Tuesday, March 11, 2008

How many siblings?

Much about Andrew's essay is cool and praiseworthy, and more or less what I knew he would be likely to say on the subject. The sentence that got me was, "I have one younger brother through birth, three older ones through fostering, two siblings both younger than me who didn't end up staying with us, and a bunch of other kids who have stayed with us for respite (temporary care.) "

He counts Frankie and Ann.

Neither of them lived with us for more than three months. Both of them were kids that he thinks we should not have taken. He was relieved to see them go.

And he counts them among his siblings.

THAT is the part that made my heart jump, that makes me want to cry, because I did not expect it.

I think of Frankie and Ann as kids were were almost one of mine, almost one of the family, but in the end were not. When people ask me how many kids I have I choose between several several answers. In a few contexts, the only appropriate answer is "two." Often I say, "Somewhere between two and five, I'm not exactly sure." Or, "Four or five, depending upon whether I count my nephew. He has lived with us and he certainly feels like one of ours." A lot of them time though I just say "five -- all boys."

I never say "seven."

When Andrew was filling out a college application months ago he came to me and said, "They want to know how many siblings I have. What do I tell them?" He had that look on his face, the expectant one, the one where you know your parents are about to do something to be proud of. I took a moment before I answered, before I let him down. Then I said, "Just one, honey. It's a legal thing. You can only claim Brian." He was crestfallen. I thought, "He wanted to know if should say three or four." Now I think, "He wanted to write 'six.' He wanted to claim them all."

What would it mean for me to claim them all, for me to answer "seven" when someone asks me how many kids I have? What would it mean to think of them not as children who were almost mine, but as a son and a daughter that couldn't stay?

Just thinking about that hurts. Could I hold them in my heart that way? "Look, here are photos of my son and daughter that I never see. No, I don't know where they are or how they are doing. The last time I heard anything..." I can barely imagine it. How would I respond when they asked, "Why don't they live with you?" What answer to give? "I wasn't strong enough, skilled enough, brave enough. I wasn't enough." I couldn't say, "They were too much for us." My usual way of putting it, "Their needs were greater than our abilties to meet them" isn't enough. And besides it isn't true with Ann, except that is sort of is, although it isn't.

I do not think I will ever list them as a son and daughter who could not live with me. Living THAT reality is too painful. I'm not that strong. I know it is not the same, quite for Andrew. To have siblings from foster care who couldn't stay just doesn't mean the same thing. He does not bear responsibility for them. Not the same way. It is not the same thing.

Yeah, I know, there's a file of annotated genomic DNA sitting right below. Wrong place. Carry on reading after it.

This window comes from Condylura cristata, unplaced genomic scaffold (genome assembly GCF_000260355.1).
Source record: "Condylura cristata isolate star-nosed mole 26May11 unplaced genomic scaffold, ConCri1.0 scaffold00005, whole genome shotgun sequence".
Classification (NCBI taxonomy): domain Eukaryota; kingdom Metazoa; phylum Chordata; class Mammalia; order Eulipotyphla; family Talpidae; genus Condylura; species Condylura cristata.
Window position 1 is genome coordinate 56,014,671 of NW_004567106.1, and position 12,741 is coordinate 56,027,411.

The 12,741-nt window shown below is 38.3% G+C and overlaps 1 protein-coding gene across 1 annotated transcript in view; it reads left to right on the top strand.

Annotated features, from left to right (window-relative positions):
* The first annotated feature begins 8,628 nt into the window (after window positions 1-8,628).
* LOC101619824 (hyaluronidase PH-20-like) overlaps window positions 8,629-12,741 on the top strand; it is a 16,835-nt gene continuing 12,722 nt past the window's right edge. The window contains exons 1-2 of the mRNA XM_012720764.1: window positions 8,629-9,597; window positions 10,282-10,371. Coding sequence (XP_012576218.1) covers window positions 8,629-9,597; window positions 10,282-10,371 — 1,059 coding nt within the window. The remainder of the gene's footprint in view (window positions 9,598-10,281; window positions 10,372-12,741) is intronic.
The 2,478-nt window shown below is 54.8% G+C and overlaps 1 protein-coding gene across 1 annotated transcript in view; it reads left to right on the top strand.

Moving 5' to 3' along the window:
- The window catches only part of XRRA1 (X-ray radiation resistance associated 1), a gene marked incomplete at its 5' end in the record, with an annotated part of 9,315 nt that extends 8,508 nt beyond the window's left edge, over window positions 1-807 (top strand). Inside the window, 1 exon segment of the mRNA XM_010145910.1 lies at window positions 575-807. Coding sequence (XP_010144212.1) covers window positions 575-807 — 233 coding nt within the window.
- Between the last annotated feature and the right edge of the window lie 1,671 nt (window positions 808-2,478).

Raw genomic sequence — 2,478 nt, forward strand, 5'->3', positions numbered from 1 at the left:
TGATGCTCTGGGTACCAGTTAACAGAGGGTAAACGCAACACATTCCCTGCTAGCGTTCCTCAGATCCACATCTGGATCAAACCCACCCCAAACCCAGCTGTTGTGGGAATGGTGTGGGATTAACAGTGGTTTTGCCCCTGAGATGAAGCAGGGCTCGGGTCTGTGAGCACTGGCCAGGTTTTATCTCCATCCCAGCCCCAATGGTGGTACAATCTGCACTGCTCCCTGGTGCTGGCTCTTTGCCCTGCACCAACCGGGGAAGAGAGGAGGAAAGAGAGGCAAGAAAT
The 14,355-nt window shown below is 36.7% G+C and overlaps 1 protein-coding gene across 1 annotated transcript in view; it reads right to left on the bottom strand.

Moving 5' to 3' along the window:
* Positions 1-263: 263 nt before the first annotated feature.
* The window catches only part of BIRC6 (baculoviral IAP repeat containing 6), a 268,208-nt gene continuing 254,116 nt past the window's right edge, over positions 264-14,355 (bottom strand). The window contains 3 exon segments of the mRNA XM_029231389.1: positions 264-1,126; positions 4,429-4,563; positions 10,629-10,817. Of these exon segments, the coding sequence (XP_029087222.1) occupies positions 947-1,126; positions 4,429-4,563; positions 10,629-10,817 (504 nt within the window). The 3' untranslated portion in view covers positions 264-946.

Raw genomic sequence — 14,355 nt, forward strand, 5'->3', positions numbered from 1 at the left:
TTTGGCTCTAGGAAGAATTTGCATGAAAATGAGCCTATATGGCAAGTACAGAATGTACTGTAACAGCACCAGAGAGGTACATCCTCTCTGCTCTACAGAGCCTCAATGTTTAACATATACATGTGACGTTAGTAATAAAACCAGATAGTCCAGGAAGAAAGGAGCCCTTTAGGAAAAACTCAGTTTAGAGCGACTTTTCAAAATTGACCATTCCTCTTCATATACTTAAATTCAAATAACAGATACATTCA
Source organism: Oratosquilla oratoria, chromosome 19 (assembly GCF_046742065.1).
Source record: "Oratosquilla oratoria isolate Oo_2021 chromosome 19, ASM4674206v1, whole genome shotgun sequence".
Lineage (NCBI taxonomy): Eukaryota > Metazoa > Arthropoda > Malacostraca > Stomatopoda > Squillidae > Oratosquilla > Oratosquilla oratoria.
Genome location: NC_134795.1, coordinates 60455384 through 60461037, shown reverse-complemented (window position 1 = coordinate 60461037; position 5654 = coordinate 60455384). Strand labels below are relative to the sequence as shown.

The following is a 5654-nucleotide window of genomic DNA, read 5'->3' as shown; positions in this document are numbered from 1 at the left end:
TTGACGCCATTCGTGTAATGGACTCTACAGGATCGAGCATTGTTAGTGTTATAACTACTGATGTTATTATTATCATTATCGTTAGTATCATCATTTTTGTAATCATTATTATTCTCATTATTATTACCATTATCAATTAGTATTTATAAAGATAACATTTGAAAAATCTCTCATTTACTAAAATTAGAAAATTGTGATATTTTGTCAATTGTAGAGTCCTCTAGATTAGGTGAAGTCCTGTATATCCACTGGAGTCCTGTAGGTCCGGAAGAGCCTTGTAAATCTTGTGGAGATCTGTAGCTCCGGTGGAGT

But it is something; a big something. Andrew claims them as sister and brother.

It makes me happy, and humble to know that.

I wonder how Frankie and Ann would feel to know it?


  1. Wow. This is really powerful. The whole time I was reading it I was thinking of the sister my Russian adopted siblings had before they were adopted. She died (probably of malnutrition). Totally different situation, but I know we would have adopted her too if she'd been alive and I always wonder about her.


  2. delurking...(jeesh...when did that become a verb?!LOL):

    I have one daughter through adoption (foster care) but there was one we didn't adopt and I still think of her every day...I too wasn't enough and she too was too much (although it was her decision to go...she gave us an ultimatum..her or the little one we had taken in) and although I always answer "1" when people ask how many I have in my heart I have two BUT I too can't list her as a daughter who doesn't live w/ me...too painful. Because although she brought about the separation I know in my heart of hearts that I could have probably fought harder but we were so tired...so very tired (RAD) that her decisions left us relieved...ugh..so painful. My daughter still thinks of her "remember mom, that little girl (she was much older but she sees the pictures) who was my sister for a little while" - breaks my heart.

    Anyway...just wanted to let you know how much this moved me (and your son's essay as well...please tell him).

    Thank you,
    Angela C.

    P.S. Is there an award for the excessive use of the adverb "too?" I went crazy!LOL

  3. Who is family? That's a tough one. Do we include people who don't share dna but mean that much to us? Do we include those whose dna we share but aren't part of our lives? Andrew obviously has a very big and loving answer to that question.

    I learned about it while coming out and seeing so many gay men who created a family of their own chosing. Did I say how impressed I was with Andrew's essay?

  4. I had a little boy who was almost mine. We had taken him in while his mom could not care for him - not true foster care as we knew her and were doing her a favor. Well, we expected a few months and it lasted three years. We loved him, he was in our wedding, he meant the world to us. Then one day he was gone. Mom took him away. We could have fought to remain in his life, but Mom really pushed at us. We gave up. I have a son and two on the way. I only list them when I talk about my children, but I think of this boy all the time. I still think of him as ours. At least as a part of our family. We love him and miss him.


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